8. The House That Jack Built
In recent years it seems like Danish filmmaker Lars von Trier’s brand has become one of polarization. Seeing The House That Jack Built at a film festival, well ahead of the film’s wide release, I wasn’t surprised that the majority of attendees seated around me got up and left in outrage around the time Jack (Matt Dillon, excellent) performed his macabre mastectomy on a fraught young woman named Simple (Riley Keough)––a sordid leaf torn from Jack the Ripper’s libretto.
Occupying a 12 year span during the 70s and 80s in the Pacific Northwestern United States––an area traditionally thought to be a hotbed for serial killer activities––the film follows the career of our titular murderer, sometimes referred to as “Mr. Sophistication”.
As Jack leads the viewer down an ever-swirling quagmire of obscenity and slaughter, he shares a back and forth with an almost unworldly figure named Verge (Bruno Ganz)––a perhaps too obvious sobriquet that bluntly suggests he’s Virgil to Jack’s Dante on a tour through Hell and Purgatory.
The film is a self-consciously reflexive, self-defeating, convention-crushing, neo-slasher that will reward the right kind of viewer with its masterful mesh of allusions, pitch-dark designs and dismayed poetry.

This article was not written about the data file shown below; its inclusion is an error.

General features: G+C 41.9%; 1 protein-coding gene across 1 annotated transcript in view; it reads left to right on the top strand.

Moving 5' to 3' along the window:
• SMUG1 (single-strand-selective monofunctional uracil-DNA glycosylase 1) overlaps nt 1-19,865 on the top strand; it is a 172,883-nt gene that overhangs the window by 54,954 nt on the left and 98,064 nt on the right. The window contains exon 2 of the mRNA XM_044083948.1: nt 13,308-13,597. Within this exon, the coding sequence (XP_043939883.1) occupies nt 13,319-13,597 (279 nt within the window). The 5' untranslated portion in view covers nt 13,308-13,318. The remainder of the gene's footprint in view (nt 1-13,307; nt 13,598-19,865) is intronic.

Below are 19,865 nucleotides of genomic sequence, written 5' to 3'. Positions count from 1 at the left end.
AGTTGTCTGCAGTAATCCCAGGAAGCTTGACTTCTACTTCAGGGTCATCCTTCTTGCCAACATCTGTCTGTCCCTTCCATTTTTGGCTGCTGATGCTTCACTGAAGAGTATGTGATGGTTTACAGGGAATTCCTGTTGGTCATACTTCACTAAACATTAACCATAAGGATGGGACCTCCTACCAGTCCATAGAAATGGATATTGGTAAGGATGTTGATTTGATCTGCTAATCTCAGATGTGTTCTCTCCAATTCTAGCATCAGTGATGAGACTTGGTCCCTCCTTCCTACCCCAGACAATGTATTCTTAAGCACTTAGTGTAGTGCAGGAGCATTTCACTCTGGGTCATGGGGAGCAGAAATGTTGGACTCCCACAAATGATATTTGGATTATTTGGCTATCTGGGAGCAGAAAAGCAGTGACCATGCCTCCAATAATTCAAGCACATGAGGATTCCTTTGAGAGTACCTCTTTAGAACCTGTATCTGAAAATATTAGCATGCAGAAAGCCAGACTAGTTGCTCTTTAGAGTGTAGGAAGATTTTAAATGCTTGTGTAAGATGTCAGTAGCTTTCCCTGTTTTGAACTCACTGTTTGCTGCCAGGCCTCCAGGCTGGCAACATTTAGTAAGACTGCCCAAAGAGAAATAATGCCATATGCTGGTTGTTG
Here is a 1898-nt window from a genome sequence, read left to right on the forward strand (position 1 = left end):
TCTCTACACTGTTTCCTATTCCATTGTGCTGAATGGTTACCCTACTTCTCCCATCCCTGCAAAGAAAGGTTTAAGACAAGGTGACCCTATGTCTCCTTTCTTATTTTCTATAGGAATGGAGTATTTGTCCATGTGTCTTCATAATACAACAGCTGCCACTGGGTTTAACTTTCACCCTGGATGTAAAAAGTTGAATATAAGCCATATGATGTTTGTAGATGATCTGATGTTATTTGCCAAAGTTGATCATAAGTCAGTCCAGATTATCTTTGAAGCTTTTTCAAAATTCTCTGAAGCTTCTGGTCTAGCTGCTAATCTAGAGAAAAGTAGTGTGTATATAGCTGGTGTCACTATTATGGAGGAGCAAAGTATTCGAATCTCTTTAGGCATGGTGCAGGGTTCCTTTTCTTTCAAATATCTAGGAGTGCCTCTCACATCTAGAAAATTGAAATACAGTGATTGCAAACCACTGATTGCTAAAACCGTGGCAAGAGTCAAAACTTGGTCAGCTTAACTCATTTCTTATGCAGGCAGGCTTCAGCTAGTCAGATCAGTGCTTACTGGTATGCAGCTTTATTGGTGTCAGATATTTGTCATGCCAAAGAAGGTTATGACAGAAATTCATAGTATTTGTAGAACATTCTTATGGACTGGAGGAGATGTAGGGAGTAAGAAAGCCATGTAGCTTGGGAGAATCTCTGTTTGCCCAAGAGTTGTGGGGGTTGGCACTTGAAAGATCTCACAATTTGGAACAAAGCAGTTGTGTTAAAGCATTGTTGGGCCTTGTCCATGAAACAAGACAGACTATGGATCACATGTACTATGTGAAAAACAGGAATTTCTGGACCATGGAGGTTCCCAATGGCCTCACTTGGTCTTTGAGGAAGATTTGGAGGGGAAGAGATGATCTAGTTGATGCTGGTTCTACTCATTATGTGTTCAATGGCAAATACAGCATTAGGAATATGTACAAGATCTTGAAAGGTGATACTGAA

7. A Quiet Place
A menacing horror movie set in a pitilessly silent world, director John Krasinski’s latest film A Quiet Place is also a fine sample of smart sci-fi, solidly backed by arresting human drama.
Written by the genre specialists/screenwriting duo of Scott Beck and Bryan Woods (Nightlight ), Krasinski, who further developed the screenplay with them, also co-stars along with brilliant actress and wife Emily Blunt. Unraveling in an eerie, post-apocalyptic world where childhood innocence, family life, and joy have been swept away by hard-to-fathom ferocity and intense fear.
While being economically sparing with the details, A Quiet Place is immediately open about its premise. In a not-too-distant future a race of mean, massive, unmanageable, multi-appendaged spider-like monsters have appeared. In this bleak tomorrow, the scant survivors have to adapt to a world of deliberate silences. Such are the Abbott family, Lee (Krasinski) and Evelyn (Blunt), who along with their three young children—sons Marcus (Noah Jupe) and Beau (Cade Woodward), and deaf daughter Regan (Millicent Simmonds)—have turned their remote farmhouse and environs into an efficacious survivalist ranch.